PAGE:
The bank clerk recognised the gravelly Scots accent instantly. He had heard this man on TV, lecturing the people on the value of prudence with a purpose. He imagined the Chancellor's jaw jutting on the other end of the line as he checked his account details. Yes, thought the clerk, a man so careful with his own money could certainly be trusted with other people's.
Except it wasn't Gordon Brown. Welcome to the weird world in which everyone from hard-up actors and private eyes to ex-coppers and former telephone engineers sells information difficult or impossible to obtain by fair means rather than foul.
Benji the Binman is a rare example of Fleet Street's Dickensian underworld briefly exposed here to daylight. The professional muckraker - who, in his search for the discarded memos and letters of the famous, probably takes more rubbish off the streets of London than Westminster, Islington, Camden and Kensington councils combined - has been blamed for the leaking of memos from Tony Blair and his polling guru, Philip Gould. Few, if any, public prints could honestly claim that they have never used, directly or indirectly, one of his documents.
Politicians and civil servants tend to look for Deep Throats. Their nightmares also encompass computer hackers, telephone taps, scanners, bugs and devices able to pick up conversations from the vibrations of a window-pane. But Benji's example shows that, often, it's not so much All the President's Men as Steptoe and Son. Newspapers frequently use perfectly mundane methods of obtaining information.
Meet Gavin. A former thespian who lives in (let's say) Sussex, he now makes a lot more money than he did treading the boards. A brilliant mimic, his voices are superb. So good, in fact, that if he rang, you would be unlikely to know if it was whoever he was that day or just plain old Gavin.
Say hello to Jonathan. Those in the know say that he's not quite as convincing as Gavin, but he can be pretty convincing as a lawyer, accountant or assistant to a high-profile public figure.
The scale of fees varies from customer to customer, but one newspaper pays £1,000 a go to stand up rumours or obtain that vital piece of information needed to get a story off the ground. Bank and mortgage arrangements, credit card statements and itemised phone bills: Gavin and Jonathan can get them. These boys do their homework, memorising dates of birth, maiden names, addresses and anything else that a reasonably well-trained or mildly suspicious employee might ask. Tricks of the trade include ringing at lunchtime when, with half the staff away and the other half looking forward to a break, a person's guard is often down.
The experts rarely go in for the kill first time. The initial call may be no more than a check that another standing order can be fixed. But that call is logged and, when the second is put through, Gavin or Jonathan need only mention the date of the previous call and the unwitting accomplice is immediately at his or her ease when it comes up on the computer screen.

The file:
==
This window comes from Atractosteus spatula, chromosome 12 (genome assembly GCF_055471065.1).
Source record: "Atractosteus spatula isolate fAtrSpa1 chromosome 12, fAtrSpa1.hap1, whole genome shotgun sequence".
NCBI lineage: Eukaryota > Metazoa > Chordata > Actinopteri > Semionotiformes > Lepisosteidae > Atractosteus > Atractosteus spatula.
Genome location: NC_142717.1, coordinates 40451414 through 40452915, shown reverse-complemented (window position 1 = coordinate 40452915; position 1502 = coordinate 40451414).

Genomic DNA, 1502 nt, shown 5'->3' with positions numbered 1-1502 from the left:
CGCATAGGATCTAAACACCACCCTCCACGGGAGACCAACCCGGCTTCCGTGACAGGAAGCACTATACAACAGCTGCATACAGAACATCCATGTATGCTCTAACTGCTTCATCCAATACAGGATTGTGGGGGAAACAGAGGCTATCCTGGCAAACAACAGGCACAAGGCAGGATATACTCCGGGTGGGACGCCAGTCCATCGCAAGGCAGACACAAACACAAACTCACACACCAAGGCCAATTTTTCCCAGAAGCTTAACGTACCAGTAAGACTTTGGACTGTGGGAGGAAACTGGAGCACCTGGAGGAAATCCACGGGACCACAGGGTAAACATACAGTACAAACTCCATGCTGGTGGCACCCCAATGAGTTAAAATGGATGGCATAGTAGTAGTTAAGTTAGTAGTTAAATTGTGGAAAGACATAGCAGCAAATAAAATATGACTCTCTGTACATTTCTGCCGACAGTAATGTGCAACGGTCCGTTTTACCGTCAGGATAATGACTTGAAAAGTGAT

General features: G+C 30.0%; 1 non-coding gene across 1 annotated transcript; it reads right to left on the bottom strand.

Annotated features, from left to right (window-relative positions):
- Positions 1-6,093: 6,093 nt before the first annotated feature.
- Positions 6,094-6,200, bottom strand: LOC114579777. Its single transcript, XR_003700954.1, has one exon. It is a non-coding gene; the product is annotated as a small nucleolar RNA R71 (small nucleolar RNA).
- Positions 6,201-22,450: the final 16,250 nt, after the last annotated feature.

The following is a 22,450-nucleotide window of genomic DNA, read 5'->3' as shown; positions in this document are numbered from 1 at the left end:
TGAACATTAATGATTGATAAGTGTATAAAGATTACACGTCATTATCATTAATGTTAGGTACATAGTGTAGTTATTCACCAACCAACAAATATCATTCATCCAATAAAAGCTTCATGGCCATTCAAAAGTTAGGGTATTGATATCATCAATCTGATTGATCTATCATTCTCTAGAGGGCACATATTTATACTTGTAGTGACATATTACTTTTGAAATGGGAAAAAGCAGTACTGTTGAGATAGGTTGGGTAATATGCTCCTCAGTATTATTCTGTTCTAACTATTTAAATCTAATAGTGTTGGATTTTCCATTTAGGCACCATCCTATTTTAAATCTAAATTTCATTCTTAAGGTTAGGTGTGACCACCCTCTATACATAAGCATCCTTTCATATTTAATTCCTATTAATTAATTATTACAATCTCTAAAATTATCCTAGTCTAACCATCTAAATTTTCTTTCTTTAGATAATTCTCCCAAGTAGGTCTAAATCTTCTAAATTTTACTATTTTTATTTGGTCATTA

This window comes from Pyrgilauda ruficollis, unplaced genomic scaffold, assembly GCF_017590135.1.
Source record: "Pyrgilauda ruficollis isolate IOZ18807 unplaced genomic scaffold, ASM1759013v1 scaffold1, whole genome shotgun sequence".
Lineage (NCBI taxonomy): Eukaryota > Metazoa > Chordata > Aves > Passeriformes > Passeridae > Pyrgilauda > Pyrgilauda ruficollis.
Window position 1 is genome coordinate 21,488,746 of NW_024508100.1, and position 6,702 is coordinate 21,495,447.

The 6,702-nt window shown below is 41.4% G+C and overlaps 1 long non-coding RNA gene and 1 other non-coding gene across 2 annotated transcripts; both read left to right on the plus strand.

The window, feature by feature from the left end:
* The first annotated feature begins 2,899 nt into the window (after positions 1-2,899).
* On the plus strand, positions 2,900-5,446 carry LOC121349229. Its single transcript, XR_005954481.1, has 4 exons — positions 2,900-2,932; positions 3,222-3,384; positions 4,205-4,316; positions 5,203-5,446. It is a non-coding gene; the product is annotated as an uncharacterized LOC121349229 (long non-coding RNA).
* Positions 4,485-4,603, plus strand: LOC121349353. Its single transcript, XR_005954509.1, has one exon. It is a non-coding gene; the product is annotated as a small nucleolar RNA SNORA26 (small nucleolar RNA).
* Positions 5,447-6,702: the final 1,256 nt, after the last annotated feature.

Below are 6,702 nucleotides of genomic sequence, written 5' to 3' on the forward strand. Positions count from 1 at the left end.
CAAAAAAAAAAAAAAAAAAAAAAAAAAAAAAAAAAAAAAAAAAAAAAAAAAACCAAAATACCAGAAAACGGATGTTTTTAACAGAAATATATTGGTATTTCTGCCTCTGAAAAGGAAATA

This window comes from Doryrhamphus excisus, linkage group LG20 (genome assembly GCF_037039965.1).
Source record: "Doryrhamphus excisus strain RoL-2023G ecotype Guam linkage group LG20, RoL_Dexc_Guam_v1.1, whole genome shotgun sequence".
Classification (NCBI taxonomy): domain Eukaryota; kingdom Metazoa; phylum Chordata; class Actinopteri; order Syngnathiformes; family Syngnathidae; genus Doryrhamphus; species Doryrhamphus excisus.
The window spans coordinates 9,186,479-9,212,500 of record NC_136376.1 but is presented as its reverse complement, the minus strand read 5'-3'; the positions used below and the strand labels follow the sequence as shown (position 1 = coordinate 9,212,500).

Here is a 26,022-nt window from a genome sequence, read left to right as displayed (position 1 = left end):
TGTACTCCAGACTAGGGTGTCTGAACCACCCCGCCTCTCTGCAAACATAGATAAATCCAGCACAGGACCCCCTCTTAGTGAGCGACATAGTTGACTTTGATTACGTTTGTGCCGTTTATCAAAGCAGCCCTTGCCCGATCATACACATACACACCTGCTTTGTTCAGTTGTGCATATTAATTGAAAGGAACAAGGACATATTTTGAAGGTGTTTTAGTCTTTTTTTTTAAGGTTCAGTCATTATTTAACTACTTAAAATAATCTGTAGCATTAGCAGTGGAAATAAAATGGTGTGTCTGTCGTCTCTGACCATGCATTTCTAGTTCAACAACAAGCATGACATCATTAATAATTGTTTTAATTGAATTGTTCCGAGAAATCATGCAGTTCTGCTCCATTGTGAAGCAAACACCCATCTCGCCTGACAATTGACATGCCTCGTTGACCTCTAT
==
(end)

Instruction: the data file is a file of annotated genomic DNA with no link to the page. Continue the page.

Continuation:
Want an "ex-d", an ex-directory number? £100 will do nicely. BT has made tens of thousands of engineers redundant, and a few of them have taken the codes needed to get numbers when "repairing" phone lines.
One newspaper boasts that it can get private medical records from a source if they are stored on computer and, in certain circumstances, even if they are paper files.
Then there are the private investigators, ex-coppers and serving officers who, as well as sometimes making it difficult to distinguish which is which, are happy to lend a helping hand if their palms are crossed not with silver, but with large bundles of notes. Not for nothing is the police national computer considered one of the leakiest. This mob has its own canteen culture, based on favours and rewards, which sees information bought and sold in a manner that the Home Secretary, Jack Straw, would not approve of.
So sensitive are some of these contacts that they are paid in cash to keep them off the books and thus avoid storing incriminating evidence. The money is handed over in the obligatory brown envelope, perhaps to "buy the wife a present" or "enjoy a drink". The newspapers need "deniability": an editor should be able to profess innocence and keep a straight face. So those who ring Gavin, Jonathan and the rest ask for help, not for crimes to be committed.
Who rang the Royal Bank of Scotland's branch on London's Strand, claiming to represent Michael Ashcroft, to discover the exact amount that the billionaire Tory treasurer was spending to keep the Conservative Party afloat? Who made the phone calls to the Inland Revenue on 9 June and 23 June about the tax bills of Labour's millionaire fundraiser Lord (Michael) Levy, just before it was revealed that he paid only £5,000 in 1998-99?
And who was that man, sounding so much like Gordon Brown, who rang the bank clerk shortly before details of the Chancellor's Abbey National mortgage and his purchase of a London flat from the debris of Robert Maxwell's empire were presented to an unexpecting (and largely unexcited) nation?
Ashcroft, Levy and Brown will probably never know. And Rory Bremner has more competition than he may realise.
The writer now works for the Guardian, but in the past has worked for tabloid newspapers